After every crisis, the humanitarian community asks itself: “What have we learned? What could we have done more efficiently and effectively?” These are critical questions that, hopefully, allow each successive response to save more lives and help communities recover more quickly.
During the Ebola crisis, we saw many responding organizations sharing data at unprecedented levels in an attempt to contain the outbreak and help those affected. One platform, the Humanitarian Data Exchange, even attempted to bring all that data together in one place. It was a significant step forward in sector-wide data-sharing efforts.
After the Ebola virus outbreak, many of us wondered how responses would have been different if NGOs had better internet access, and shared data more effectively. Would our response have been more impactful? What else could we have done, and what should we do next time?
All of us involved in humanitarian and disaster-recovery work know that sharing information is a good thing. It helps first responders get medical care to those most in need, it helps NGOs and governments get the right supplies in the right places. But it’s not as simple as organizations sharing spreadsheets or databases – there are many barriers that stand in the way and prevent the improved response that we all want.
The biggest barrier to data sharing
Relevant data comes in many forms and from many places. Mid-crisis is not the best time to identify, collect or organize data, much less resolve the myriad questions around appropriate use, reuse and dissemination. Preparation is therefore critical – we can identify, collect and organize data before a crisis, and we can help responders and communities understand how data can be used to tailor effective responses. We can identify the crisis informatics that are likely needed by various stakeholder groups, and prepare the tools that are most promising in adapting response. These two steps alone would be a significant step forward, but it’s not enough.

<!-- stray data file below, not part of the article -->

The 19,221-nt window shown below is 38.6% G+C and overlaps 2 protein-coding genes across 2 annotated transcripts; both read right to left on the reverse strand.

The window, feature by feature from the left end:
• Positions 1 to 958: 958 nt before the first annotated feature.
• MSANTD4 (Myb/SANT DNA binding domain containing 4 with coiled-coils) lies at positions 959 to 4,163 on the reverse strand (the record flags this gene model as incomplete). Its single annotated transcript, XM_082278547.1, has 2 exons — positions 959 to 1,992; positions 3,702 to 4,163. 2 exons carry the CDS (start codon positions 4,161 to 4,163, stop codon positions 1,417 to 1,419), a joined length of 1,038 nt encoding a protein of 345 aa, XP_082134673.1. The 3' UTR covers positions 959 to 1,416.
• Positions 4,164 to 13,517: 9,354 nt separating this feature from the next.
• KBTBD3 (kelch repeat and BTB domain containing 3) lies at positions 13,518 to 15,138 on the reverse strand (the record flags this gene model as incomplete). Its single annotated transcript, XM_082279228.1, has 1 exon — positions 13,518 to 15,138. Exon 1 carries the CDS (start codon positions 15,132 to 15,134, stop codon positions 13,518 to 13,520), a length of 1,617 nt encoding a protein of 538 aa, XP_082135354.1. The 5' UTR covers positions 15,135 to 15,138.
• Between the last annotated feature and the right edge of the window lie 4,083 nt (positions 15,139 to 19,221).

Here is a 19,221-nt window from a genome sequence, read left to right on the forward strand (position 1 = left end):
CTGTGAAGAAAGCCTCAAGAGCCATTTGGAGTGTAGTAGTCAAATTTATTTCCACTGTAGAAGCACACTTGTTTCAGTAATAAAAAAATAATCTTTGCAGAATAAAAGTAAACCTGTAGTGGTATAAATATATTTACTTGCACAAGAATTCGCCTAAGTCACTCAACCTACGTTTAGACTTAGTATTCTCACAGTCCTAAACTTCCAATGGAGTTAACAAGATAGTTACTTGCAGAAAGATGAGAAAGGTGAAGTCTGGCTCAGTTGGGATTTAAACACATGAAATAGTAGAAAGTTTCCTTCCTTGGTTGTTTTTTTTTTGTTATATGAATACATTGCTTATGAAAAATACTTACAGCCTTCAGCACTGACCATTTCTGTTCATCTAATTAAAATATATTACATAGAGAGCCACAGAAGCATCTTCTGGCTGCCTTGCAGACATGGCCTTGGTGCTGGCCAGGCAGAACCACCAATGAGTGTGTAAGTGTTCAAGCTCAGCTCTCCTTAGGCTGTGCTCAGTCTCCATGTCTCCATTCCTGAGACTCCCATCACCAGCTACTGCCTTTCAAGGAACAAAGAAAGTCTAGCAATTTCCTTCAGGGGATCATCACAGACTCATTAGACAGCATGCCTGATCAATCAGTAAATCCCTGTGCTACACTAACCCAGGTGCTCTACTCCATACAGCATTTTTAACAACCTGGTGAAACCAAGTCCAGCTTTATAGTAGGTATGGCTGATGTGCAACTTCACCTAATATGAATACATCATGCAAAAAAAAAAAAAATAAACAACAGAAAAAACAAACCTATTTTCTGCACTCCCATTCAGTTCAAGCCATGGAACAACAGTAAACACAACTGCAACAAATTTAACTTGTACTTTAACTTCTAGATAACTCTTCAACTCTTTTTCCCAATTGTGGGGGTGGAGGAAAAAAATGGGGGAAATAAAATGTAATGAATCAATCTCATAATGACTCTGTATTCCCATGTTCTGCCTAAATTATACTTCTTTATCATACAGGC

Perhaps the most significant issue around data sharing between organizations is a legal one. While more than half of the necessary information – roads, hospital locations – can be collected before a crisis, it’s almost always a chronic set of legal delays that prevent this data from being shared.
The issues are varied, but most often the problems stem from the countless, often confusing, sometimes unclear or contradictory laws around data sharing. In these situations, organizations are understandably reluctant to share information, even when it could save lives. When every minute matters, organizations are rightly more focused on response, rather than working through legal details.
Quicker, more effective humanitarian responses
NetHope, along with the World Economic Forum, the University of Washington, the Tableau Foundation, InterNews and Real Impact Analytics, is taking a first step towards answering these questions. We’re launching a joint project, which is focused on emergency response to natural disasters, and which looks to identify and eliminate known barriers before a crisis occurs. We will also work with first responders and local communities to equip them with the skills they need so that our collective actions can be better, quicker and more effective.
In our upcoming efforts, we will attempt to address and answer some of these questions, and in doing so, build a framework for future efforts to improve response through better data use. We won’t solve all of the challenges nor remove all of the barriers, but with better preparation, we can narrow down the issues that we must address in partnership across the public, private and civil society sectors. That will be a big step forward in being better equipped to assist those in crisis, to save more lives and to rebuild communities impacted by disaster.
This is part of a series of articles linked to the 2016 World Humanitarian Summit, including: